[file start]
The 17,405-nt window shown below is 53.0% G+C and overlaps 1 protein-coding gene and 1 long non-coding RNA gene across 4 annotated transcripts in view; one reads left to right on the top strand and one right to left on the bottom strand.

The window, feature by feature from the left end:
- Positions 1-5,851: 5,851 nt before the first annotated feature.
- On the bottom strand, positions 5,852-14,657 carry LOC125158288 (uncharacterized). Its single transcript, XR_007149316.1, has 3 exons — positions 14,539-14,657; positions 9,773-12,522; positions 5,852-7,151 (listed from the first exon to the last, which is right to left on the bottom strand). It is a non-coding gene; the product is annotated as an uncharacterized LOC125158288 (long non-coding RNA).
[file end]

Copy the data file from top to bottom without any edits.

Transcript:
The 17,405-nt window shown below is 53.0% G+C and overlaps 1 protein-coding gene and 1 long non-coding RNA gene across 4 annotated transcripts in view; one reads left to right on the top strand and one right to left on the bottom strand.

The window, feature by feature from the left end:
- Positions 1-5,851: 5,851 nt before the first annotated feature.
- On the bottom strand, positions 5,852-14,657 carry LOC125158288 (uncharacterized). Its single transcript, XR_007149316.1, has 3 exons — positions 14,539-14,657; positions 9,773-12,522; positions 5,852-7,151 (listed from the first exon to the last, which is right to left on the bottom strand). It is a non-coding gene; the product is annotated as an uncharacterized LOC125158288 (long non-coding RNA).